To modern audiences, “fairy tale” suggests beautiful princesses and handsome princes, ball gowns, and singing mice, but fairy tales have much darker roots. Alongside true love, innocence, and bravery lies infanticide, incest, murder, and cannibalism. In this course, students study a selection of fairy tales and explore their origins, variants, interpretations, and the archetypal characters who inhabit them.
LIT3295 / 4 credits
Theresa Benaquist

**Cancelled** Short Fiction
An examination of the “middle genre,” encompassing the novella and the short novel. Readings provide ample opportunity to sample works embodying the intensity of short fiction and some of the expanded characterization and plot development of the novel. Readings include works by several significant 19th- and 20th-century authors from many countries.
LIT3400 / 4 credits
Rachel McCain

Mathematics

Mathematics for Contemporary Life
Students learn basic concepts in quantitative reasoning (number systems, data manipulation, basic statistics), with emphasis on problem solving using computational methods. This course uses a textbook and focuses on applications related to consumer issues to develop computational and problem-solving skills. Students learn to transform data into information and apply quantitative methods to evaluate information and solve real-world problems.
MAT1060 / 4 credits
Barbara McMullen

Music

American History and Society Through Music
See description under History.

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Natural Science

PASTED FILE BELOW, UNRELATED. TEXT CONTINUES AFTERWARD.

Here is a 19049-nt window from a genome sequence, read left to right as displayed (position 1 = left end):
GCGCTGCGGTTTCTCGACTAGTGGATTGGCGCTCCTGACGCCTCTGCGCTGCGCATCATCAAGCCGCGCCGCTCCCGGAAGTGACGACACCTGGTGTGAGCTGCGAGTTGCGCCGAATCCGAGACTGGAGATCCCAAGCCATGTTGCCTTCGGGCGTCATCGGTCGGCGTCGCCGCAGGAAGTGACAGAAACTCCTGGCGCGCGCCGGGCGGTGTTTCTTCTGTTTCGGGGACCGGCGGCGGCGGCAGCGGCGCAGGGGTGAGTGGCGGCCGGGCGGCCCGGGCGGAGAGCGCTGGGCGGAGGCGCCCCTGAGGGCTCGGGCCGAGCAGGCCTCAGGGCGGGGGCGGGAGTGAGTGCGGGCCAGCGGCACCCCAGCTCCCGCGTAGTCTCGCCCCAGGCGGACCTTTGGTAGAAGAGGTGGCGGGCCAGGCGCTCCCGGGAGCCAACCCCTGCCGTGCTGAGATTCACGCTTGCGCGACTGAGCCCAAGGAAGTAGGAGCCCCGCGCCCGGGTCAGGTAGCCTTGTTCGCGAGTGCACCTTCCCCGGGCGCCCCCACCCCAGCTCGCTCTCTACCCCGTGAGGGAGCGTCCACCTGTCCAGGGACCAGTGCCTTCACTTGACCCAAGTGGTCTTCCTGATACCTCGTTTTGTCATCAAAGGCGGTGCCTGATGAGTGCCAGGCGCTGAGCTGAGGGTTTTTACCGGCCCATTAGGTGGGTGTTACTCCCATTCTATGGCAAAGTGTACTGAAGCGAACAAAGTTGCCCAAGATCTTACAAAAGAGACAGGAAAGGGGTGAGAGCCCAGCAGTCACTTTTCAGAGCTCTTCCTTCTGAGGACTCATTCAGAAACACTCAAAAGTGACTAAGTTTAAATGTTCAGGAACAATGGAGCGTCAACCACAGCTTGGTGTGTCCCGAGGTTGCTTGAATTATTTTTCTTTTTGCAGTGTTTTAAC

The Search for Life in the Universe
Explore the nature of life, examine the history of life on Earth, look for life among the rocky planets and icy moons of our solar system, hunt for extrasolar planets, and join in the Search for Extraterrestrial Intelligence (SETI). Are we alone in the universe?
BIO1600 / 4 credits
Keith Landa

Psychology

Sensation and Perception
An examination of the biological processes by which the sensory systems pick up information from the environment and the psychological processes by which that information is coded, transformed, and integrated to form perceptions. Emphasis is on the visual systems and visual perception. Aspects of perception in the visual arts and music are also discussed.
PSY2250 / 4 credits
Meagan Curtis

Behavioral Statistics
An introduction to data analysis, with coverage of both descriptive and inferential statistics, and an introduction to probability. Class discussions focus on the use of sample, sampling, and population distributions as they are employed in hypothesis testing. Inferential tests include t-tests, ANOVAs, chi square, regression, and nonparametric tests.